The Rejuvenated "Betz Memo"
In a recent post I presented a rejuvenated copy of the infamous December, 1969 “Bolender Memo” – a United States Air Force (USAF) Air Staff Summary, to aide in the closure of Project Blue Book. The re-scanning and enhancement of government UFO documents is a prime concern of mine. How can UFO researchers be taken seriously if their source material is difficult to read or shows signs of neglect?
Another such USAF document in dire need of rescanning is the “Betz Memo”. First released to researcher Robert Todd in August, 1979, the document is more officially known as the “AFCIN-1E-0 Draft Policy” letter. At six pages, it was prepared by Lt. Col. Norman M. Rosner to Col. Betz on November 3erd, 1961. Actually, the top of Page 1 has “REPLY TO ATTN OF AFCIN-1E-0/Colonel Betz”, as well as “TO” both “AFCIN-1E” and “AFCIN-1”. “AFCIN” translates as “Air Force Chief of Intelligence”, and subsequent letters and numerals we see in the above references are divisions within the AFCIN. For example, “AFCIN-1E” is the 1127th USAF Field Activities Group (1127th FAG). The subject line has “(U) AFCIN Intelligence Team Personnel”. We don’t know what the document was classified, but it is fair to say that SECRET was most appropriate for a document of this nature. Some sections, unsurprisingly, are redacted.
I am not attempting to fully analyse the contents of the “Betz Memo” here, but rather present far more readable copies, which have been prepared by Boston based research Barry Greenwood. However, I will highlight some of the passages of text which make this document interesting to UFO researchers, plus, detail some of the differences between the original copy and the fraudulently altered copies which have circulated in books and on the internet. I’m more than happy to name the individual who fiddled with the original. It was Clifford Stone. Indiscretions – and that’s putting it mildly – like this are inexcusable, and real researchers judge such deceptions accordingly. Anyway, the six page “Betz Memo”, is imaged below, and is the most clean and intelligible version available.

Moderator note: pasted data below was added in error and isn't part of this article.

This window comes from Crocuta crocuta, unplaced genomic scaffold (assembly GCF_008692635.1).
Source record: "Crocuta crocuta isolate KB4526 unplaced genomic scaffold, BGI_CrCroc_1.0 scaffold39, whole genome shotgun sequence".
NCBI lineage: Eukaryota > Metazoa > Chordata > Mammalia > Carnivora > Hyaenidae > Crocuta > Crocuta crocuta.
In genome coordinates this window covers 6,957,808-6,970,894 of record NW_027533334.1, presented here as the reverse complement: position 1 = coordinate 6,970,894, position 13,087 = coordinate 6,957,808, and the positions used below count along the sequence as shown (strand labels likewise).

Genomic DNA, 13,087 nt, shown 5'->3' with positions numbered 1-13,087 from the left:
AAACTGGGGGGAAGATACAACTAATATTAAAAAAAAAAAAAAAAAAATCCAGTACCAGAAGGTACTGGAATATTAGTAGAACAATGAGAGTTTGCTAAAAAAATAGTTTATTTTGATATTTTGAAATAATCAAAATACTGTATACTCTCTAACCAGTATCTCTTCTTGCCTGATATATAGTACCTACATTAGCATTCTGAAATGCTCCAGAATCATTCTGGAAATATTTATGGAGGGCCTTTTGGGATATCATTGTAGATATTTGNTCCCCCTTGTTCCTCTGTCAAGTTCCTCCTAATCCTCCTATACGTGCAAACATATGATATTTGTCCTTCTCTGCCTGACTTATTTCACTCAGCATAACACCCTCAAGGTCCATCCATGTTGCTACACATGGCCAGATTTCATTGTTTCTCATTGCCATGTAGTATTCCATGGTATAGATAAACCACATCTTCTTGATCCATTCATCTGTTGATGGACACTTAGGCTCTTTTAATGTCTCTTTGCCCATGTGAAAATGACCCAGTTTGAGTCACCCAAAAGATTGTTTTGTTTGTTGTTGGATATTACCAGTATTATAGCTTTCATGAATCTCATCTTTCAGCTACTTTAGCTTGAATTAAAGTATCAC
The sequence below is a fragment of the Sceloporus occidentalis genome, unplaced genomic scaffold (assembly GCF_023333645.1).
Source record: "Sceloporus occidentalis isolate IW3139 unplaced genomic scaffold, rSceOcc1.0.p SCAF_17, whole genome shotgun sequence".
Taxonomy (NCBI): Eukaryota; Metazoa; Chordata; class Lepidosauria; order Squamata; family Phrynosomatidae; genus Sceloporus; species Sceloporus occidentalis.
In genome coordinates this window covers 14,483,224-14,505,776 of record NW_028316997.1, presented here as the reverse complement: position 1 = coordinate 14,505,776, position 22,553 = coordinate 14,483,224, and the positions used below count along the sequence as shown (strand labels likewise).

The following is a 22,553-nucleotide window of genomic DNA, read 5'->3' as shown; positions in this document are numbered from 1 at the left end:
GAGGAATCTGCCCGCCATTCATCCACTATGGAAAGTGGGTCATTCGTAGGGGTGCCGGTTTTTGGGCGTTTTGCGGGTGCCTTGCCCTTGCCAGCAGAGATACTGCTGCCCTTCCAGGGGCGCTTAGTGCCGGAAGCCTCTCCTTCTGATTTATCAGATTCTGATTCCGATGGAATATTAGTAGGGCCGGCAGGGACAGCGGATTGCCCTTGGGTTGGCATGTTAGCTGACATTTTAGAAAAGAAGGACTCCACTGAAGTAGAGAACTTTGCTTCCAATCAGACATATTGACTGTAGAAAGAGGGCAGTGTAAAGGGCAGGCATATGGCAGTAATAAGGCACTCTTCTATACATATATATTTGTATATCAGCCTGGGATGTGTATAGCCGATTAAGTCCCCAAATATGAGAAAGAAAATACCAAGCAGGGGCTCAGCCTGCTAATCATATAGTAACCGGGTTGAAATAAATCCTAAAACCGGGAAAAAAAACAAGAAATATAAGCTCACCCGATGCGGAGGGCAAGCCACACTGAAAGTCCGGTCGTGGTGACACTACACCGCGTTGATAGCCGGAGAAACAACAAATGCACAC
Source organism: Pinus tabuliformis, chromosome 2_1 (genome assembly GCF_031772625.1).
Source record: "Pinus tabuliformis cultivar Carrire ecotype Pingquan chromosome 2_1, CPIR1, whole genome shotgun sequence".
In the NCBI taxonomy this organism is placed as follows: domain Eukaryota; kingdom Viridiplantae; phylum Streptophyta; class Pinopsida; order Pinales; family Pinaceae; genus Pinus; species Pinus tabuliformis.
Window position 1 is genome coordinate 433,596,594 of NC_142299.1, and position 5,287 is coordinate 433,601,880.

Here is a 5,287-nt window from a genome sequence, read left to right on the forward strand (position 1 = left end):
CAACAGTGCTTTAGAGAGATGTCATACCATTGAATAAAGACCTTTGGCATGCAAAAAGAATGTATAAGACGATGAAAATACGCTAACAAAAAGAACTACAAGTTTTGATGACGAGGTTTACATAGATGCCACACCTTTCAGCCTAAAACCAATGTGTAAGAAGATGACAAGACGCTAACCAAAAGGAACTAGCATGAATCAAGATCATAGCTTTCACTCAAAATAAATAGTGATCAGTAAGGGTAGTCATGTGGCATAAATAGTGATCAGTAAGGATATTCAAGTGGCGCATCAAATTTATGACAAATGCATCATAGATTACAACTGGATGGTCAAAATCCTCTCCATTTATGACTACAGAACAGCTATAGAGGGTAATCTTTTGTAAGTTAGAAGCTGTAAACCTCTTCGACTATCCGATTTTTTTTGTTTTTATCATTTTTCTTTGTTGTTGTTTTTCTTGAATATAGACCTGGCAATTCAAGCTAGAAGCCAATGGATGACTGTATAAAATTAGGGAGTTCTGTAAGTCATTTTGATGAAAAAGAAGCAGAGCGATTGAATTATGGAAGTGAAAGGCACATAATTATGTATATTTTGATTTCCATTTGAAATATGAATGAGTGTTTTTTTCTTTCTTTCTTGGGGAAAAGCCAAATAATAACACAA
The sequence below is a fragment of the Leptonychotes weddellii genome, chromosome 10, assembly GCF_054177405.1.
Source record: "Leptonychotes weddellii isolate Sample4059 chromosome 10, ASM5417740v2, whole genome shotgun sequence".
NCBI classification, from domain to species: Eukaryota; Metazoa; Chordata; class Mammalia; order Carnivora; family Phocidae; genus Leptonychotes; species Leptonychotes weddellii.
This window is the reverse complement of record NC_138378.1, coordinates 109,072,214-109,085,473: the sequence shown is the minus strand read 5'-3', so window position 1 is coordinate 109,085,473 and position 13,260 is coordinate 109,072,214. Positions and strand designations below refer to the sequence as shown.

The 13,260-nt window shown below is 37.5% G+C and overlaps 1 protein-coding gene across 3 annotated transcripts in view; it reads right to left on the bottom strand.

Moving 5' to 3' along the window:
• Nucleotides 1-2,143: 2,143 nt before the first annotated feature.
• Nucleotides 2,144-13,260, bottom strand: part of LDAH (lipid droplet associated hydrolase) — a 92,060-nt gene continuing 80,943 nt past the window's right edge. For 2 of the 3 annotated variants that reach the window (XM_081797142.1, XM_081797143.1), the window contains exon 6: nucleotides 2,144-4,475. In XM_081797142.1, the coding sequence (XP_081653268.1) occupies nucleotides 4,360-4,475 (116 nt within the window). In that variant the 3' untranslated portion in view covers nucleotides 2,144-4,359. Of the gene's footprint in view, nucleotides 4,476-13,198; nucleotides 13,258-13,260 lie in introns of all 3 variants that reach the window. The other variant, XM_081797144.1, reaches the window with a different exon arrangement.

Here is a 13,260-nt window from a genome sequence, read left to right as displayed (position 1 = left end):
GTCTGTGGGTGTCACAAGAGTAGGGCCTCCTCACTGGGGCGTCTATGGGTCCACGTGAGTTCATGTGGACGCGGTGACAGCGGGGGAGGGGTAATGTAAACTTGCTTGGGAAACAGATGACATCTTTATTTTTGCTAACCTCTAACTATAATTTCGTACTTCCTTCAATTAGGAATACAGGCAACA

Primarily, as I said, this post is to present the document in a more usable, high quality form. Some analysis is needed though. A hand written note, which dubious online copies do not contain, has this statement at the top of Page 1:
“This draft proposal was not approved and was not forwarded for action”
“This draft proposal was not approved and was not forwarded for action”
On Page 1, section 2c states:
“In addition to their staff duty assignments, intelligence team personnel have peacetime duty functions in support of such Air Force projects as Moondust, Bluefly, and UFO, and other AFCIN directed quick reaction projects which require intelligence team operational capabilities.”
Page 2, section 5, contains three sub-sections of caused the most fuss when this document was released:
“e. Unidentified Flying Objects (UFO): Headquarters USAF has established a program for investigation of reliably reported unidentified flying objects within the United States. AFR 200-2 delineates 1127th collection responsibilities.”
f. Blue Fly: Operation Blue Fly has been established to facilitate expeditious delivery to FTD of Moon Dust or other items of great technical intelligence interest. AFCIN SOP for Blue Fly operations, February 1960, provides for 1127th participation.”
g. Moon Dust: As a specialized aspect of its over-all material exploitation program, Headquarters USAF has established Project Moon Dust to locate, recover and deliver descended foreign space vehicles. ICGL #4, 25 April 1961, delineates collection responsibilities.”